Good luck!

hiddenhome Wed 26-Feb-14 20:27:46

Oh, thank you so much for all these positive replies smile. You've all made me feel more positive.

Thanks for the links too, I'll take a look at them now.

Where we're living now, virtually all of the people (older) have lived here since the houses were built in 1961. Even if the parents have died or gone into care, the children of those people are now moving in shock The place feels like Royston Vasey. I long to be with new people and fellow outsiders grin

CrapBag Wed 26-Feb-14 21:32:24

Is this the fence painting neighbours? grin

I always wondered how that turned out. Or I have got the wrong OP and now look like a tit.

I thought OP was the fence wars poster too.

systemsmalfunction Wed 26-Feb-14 23:06:25

Checkmyarea was totally wrong for me. Said I live in a poorer area with low paid jobs when in fact a GP lives one side and a computer programmer the other. Saying that I'm skint and low paid!

beaglesaresweet Thu 27-Feb-14 00:28:17

Waffles, just had a look on police site - wish I hadn't! really would put you off most of the areas! I'm particular worried anbout 'Criminal damage and arson' category as seems to be three around that street. What the heck does that mean - actual arson thrown into houses? can't they deal with it? I also checked a supposedly nicer middle class area of town, and again same crops up. Do you know whether they actually mean arson in every case, or crimilnal damage is juts automatically grouped with it. Is it ok to contact police to ask them? Also it doesn't exactlt sound good when it states 'still looking for the culprit' when it seemes to have happend more 3 times in one month around the same block of streets! confused

beaglesaresweet Thu 27-Feb-14 00:29:20

sorry for errors

beaglesaresweet Thu 27-Feb-14 00:32:14

oh and forgot to say - in the nicer area there is more cases of burglary, though when I asked vendors on that street when viewing, they said 'not at all'! (well there was one on that street but at least 7 in close proximity in a month shock)! Still at least you can install an alarm for that, but wtf would you do about criminal damage/arson? Now I'm terrified to be buying.

ToFollowJulie Thu 27-Feb-14 06:17:26

I just looked at the police website as well. I noticed that there is an incident of 'criminal damage and arson' on our street. In that case a garage burned down. It was later found to be an electrical fault, but it's still there as possible arson. Hope that's slightly reassuring, beagles.

Sorry beagles, I didn't mean to scare you! There were a bunch of "anti-social behaviours" happening reasonably regularly on a close which branches off the road I was interested in (close is right opposite the house). Hence why we then asked a local policeman and some mums! They all said it was fine - I think any road will have something or other happening nearby every now and then. Surprising though isn't it! If it looks really regular I think it's fine to ask at the local police station or when you see someone on patrol - in my opinion, one of the things they're there for is to help with these worries.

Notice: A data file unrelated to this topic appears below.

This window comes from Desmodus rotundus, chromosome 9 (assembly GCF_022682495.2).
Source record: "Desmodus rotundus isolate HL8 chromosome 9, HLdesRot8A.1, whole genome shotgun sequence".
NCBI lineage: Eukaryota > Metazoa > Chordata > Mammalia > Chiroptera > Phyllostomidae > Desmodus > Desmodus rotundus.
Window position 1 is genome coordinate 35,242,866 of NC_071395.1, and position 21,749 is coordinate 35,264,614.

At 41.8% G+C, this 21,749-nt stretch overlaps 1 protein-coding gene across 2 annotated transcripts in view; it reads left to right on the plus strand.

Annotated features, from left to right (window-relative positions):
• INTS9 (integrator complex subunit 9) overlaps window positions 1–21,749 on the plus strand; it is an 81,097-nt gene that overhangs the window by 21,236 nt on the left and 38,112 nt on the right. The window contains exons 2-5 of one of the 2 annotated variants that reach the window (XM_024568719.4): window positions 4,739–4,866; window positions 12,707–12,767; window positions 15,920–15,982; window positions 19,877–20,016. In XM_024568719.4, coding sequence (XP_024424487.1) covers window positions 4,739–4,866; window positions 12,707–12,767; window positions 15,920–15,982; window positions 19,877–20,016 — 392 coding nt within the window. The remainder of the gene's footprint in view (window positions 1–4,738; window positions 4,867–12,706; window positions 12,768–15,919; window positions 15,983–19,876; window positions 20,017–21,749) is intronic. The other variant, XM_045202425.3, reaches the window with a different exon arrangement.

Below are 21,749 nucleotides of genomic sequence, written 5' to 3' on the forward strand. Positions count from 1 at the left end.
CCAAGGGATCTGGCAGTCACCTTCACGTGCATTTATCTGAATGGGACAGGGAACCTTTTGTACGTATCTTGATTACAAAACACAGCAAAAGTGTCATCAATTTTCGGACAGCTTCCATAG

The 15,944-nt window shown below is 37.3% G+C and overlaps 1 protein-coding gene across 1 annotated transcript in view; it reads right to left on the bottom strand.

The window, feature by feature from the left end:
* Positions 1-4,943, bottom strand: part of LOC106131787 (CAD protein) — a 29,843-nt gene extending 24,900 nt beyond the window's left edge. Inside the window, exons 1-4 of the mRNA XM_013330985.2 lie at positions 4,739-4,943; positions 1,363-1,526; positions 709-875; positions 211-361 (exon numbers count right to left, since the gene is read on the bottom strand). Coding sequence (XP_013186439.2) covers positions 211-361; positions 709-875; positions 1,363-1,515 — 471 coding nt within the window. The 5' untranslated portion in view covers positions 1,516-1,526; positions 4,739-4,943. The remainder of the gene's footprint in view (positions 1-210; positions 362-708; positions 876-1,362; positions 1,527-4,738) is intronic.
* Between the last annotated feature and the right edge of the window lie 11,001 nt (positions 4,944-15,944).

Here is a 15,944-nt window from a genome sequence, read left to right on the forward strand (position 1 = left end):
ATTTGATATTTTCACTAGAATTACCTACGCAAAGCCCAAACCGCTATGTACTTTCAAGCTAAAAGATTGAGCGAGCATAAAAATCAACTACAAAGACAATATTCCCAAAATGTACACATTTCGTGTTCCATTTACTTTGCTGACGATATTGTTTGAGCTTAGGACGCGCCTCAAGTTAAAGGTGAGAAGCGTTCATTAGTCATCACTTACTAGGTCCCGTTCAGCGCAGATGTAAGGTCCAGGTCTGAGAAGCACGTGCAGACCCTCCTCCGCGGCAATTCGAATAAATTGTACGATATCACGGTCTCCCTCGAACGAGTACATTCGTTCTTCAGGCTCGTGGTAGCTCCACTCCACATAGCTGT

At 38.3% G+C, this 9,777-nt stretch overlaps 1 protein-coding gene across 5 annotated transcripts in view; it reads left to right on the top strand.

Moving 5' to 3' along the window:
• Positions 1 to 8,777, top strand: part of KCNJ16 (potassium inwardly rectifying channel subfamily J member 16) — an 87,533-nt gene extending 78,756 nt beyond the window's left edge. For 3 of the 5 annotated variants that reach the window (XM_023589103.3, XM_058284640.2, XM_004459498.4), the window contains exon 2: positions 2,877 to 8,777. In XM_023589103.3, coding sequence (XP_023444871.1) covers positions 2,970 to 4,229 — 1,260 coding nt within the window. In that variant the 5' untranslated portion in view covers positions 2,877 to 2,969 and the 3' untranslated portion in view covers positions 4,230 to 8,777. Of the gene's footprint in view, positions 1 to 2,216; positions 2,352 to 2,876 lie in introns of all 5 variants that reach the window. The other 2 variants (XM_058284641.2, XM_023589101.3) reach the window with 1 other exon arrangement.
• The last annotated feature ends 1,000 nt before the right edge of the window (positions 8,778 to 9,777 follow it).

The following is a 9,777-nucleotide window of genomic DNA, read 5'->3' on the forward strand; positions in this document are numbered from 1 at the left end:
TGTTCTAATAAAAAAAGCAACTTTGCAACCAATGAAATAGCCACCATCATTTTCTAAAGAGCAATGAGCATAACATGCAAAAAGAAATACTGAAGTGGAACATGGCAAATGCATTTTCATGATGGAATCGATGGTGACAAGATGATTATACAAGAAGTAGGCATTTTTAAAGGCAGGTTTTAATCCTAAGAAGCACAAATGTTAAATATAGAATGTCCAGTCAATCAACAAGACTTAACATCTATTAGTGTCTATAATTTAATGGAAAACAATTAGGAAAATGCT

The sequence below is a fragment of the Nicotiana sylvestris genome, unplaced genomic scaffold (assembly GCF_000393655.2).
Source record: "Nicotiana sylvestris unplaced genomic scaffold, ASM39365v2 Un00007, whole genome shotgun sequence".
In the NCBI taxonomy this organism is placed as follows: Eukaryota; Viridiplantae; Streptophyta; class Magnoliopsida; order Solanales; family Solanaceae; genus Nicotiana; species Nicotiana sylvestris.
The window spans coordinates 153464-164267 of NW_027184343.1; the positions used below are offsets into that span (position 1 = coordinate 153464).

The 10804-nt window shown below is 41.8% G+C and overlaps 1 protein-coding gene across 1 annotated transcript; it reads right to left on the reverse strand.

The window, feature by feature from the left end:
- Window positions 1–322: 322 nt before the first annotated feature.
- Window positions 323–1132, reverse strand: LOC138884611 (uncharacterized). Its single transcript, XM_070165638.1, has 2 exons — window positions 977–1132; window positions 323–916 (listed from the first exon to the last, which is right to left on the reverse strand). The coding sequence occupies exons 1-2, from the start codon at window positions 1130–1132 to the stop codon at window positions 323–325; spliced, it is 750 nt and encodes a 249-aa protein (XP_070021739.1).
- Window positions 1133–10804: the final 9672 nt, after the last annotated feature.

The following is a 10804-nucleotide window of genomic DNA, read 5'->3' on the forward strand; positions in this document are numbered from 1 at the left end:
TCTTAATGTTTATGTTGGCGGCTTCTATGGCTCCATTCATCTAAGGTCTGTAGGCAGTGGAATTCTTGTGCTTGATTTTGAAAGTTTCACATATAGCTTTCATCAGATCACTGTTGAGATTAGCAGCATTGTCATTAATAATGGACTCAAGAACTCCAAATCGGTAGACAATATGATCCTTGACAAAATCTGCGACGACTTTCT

To systemsmalfunction, I've found checkmyarea to be generally quite accurate. It's helpful if you really don't know the area at all as it gives a guide to property size, whether homes are owned, rented, council houses or housing association. As for having an "E" classification, this can just mean there are lot of pensioners in the area or having some council houses or housing association houses, but doesn't mean it won't be a nice area to live in. Nothing is better than local knowledge of course though!

beaglesaresweet Thu 27-Feb-14 12:53:46

thanks ToFollow - so it was not vandalism? just something to do with the weather/storms? Otoh if people don' look after their houses (i.e. ancient electrics) that's also not so great. But I'm much more scared of vandalism of course, especially as I'd be sometimes on my own in the house, and sometimes leave the house empty when I'm away. I wonder if installing CCTV would put such criminals off? (there is already alarm system in the house). I just don't know whether to discount this area(three such incidents in one month nearby - what if there is some crazed arson criminal around?) or should I try to ignore it.

Would you be seriously put off? I doubt it that I'll see police there when I'm there viewing, I though maybe to e-mail (there is email on that website). I will ask vendors but it's not in their interests to tell me I think- unless it WAS juts a fault.

Waffles, anto social behaviour I could live with as it's pretty much everywhere, any area in any proximity to city/town/pub! grin As far as it's not unusually high number.Is it really just that and no other crimes? then you aer lucky. In the area I'm looking it's around 200 a month(january) though it's not a small area and is a small city), but I'm wondering now whether I should look at quieter corners, even if it gets worying a few blocks away..<confused>